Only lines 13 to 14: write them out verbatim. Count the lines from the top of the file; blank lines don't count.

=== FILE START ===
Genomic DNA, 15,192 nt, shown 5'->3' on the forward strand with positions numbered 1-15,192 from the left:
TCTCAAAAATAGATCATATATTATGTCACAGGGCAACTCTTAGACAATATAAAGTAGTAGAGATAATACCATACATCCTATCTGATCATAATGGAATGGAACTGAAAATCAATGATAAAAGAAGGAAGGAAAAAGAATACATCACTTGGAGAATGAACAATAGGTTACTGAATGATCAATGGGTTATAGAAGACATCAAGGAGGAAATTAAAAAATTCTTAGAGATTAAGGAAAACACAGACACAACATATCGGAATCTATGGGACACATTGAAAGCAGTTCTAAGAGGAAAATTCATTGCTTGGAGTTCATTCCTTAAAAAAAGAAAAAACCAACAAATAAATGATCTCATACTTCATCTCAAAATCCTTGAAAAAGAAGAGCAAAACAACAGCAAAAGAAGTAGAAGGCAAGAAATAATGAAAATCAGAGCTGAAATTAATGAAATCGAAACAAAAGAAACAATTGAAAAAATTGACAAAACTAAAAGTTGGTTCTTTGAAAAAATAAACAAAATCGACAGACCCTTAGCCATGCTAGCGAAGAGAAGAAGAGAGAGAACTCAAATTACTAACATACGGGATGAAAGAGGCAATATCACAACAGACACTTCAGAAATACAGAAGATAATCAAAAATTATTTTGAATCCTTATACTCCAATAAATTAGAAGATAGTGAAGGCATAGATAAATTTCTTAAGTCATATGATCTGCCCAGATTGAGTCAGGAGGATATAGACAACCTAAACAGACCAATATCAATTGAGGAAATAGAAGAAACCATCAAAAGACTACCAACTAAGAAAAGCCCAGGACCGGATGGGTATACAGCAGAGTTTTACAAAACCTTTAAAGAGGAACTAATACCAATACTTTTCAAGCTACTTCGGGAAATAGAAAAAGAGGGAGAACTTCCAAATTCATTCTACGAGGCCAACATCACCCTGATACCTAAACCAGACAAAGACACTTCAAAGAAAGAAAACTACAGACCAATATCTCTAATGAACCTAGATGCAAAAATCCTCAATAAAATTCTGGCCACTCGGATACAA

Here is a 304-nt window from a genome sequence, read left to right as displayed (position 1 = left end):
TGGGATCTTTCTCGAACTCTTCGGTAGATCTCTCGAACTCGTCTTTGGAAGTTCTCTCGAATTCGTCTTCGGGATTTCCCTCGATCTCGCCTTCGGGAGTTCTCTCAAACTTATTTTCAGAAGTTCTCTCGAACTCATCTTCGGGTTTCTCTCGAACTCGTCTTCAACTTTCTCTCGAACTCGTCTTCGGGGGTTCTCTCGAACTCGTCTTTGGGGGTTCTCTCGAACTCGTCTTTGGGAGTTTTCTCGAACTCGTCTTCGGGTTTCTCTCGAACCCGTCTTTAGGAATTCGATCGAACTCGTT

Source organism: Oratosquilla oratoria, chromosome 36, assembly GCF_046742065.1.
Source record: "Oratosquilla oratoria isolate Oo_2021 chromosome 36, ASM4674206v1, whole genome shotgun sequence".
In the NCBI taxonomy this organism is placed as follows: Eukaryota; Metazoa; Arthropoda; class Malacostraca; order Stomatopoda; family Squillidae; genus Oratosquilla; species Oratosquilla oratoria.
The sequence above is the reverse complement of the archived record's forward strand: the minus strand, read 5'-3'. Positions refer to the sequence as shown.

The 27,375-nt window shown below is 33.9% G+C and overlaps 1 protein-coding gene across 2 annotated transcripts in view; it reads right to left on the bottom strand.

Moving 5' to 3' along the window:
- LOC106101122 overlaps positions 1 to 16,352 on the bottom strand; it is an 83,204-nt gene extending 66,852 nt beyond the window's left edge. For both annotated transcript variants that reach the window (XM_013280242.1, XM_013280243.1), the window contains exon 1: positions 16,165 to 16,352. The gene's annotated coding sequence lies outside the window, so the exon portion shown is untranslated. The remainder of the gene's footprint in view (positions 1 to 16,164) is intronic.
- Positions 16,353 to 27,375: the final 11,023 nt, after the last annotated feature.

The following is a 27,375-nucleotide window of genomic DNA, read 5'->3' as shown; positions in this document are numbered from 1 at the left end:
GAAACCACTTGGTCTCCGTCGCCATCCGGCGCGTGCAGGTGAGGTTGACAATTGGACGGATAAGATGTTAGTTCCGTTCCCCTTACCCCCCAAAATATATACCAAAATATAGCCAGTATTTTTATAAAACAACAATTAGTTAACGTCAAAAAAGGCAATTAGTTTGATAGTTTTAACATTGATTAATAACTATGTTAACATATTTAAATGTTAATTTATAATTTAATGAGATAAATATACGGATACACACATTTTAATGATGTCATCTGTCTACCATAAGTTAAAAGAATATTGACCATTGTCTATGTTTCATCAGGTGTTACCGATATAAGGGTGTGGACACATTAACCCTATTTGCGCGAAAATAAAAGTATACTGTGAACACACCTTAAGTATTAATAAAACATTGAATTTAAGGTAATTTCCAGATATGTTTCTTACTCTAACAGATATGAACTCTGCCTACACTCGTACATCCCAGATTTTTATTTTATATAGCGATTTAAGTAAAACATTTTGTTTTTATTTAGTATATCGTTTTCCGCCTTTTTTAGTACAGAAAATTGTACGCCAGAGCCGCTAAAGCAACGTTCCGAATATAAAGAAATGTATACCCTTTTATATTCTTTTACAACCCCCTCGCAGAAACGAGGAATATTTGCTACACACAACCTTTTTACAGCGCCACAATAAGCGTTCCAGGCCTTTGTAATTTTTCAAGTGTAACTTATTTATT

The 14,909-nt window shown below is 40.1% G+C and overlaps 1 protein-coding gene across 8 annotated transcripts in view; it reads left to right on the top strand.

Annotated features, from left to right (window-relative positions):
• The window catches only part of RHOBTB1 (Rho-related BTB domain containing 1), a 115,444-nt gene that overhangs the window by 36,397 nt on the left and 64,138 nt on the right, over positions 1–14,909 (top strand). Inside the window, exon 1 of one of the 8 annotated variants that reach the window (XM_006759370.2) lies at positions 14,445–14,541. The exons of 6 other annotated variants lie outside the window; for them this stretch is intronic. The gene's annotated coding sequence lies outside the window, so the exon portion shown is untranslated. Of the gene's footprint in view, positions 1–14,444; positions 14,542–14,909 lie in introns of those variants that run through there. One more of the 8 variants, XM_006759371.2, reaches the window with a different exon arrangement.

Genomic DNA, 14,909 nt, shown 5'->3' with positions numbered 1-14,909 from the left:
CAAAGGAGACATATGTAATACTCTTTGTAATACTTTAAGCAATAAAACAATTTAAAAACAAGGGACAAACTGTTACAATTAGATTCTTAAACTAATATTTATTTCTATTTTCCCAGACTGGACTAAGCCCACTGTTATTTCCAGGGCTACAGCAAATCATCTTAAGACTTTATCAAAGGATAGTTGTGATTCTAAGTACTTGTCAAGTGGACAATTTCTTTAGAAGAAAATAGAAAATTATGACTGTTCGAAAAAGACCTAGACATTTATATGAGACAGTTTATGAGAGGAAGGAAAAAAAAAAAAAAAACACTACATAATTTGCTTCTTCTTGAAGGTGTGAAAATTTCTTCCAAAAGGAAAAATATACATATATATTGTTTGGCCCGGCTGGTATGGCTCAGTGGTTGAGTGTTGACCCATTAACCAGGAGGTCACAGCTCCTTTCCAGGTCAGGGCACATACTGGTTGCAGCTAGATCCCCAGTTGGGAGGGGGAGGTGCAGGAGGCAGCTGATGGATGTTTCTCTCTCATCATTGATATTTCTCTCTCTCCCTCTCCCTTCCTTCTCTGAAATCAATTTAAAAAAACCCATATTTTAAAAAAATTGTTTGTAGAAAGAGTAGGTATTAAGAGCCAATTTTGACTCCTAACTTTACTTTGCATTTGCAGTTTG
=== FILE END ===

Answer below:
The following is a 27,375-nucleotide window of genomic DNA, read 5'->3' as shown; positions in this document are numbered from 1 at the left end:
GAAACCACTTGGTCTCCGTCGCCATCCGGCGCGTGCAGGTGAGGTTGACAATTGGACGGATAAGATGTTAGTTCCGTTCCCCTTACCCCCCAAAATATATACCAAAATATAGCCAGTATTTTTATAAAACAACAATTAGTTAACGTCAAAAAAGGCAATTAGTTTGATAGTTTTAACATTGATTAATAACTATGTTAACATATTTAAATGTTAATTTATAATTTAATGAGATAAATATACGGATACACACATTTTAATGATGTCATCTGTCTACCATAAGTTAAAAGAATATTGACCATTGTCTATGTTTCATCAGGTGTTACCGATATAAGGGTGTGGACACATTAACCCTATTTGCGCGAAAATAAAAGTATACTGTGAACACACCTTAAGTATTAATAAAACATTGAATTTAAGGTAATTTCCAGATATGTTTCTTACTCTAACAGATATGAACTCTGCCTACACTCGTACATCCCAGATTTTTATTTTATATAGCGATTTAAGTAAAACATTTTGTTTTTATTTAGTATATCGTTTTCCGCCTTTTTTAGTACAGAAAATTGTACGCCAGAGCCGCTAAAGCAACGTTCCGAATATAAAGAAATGTATACCCTTTTATATTCTTTTACAACCCCCTCGCAGAAACGAGGAATATTTGCTACACACAACCTTTTTACAGCGCCACAATAAGCGTTCCAGGCCTTTGTAATTTTTCAAGTGTAACTTATTTATT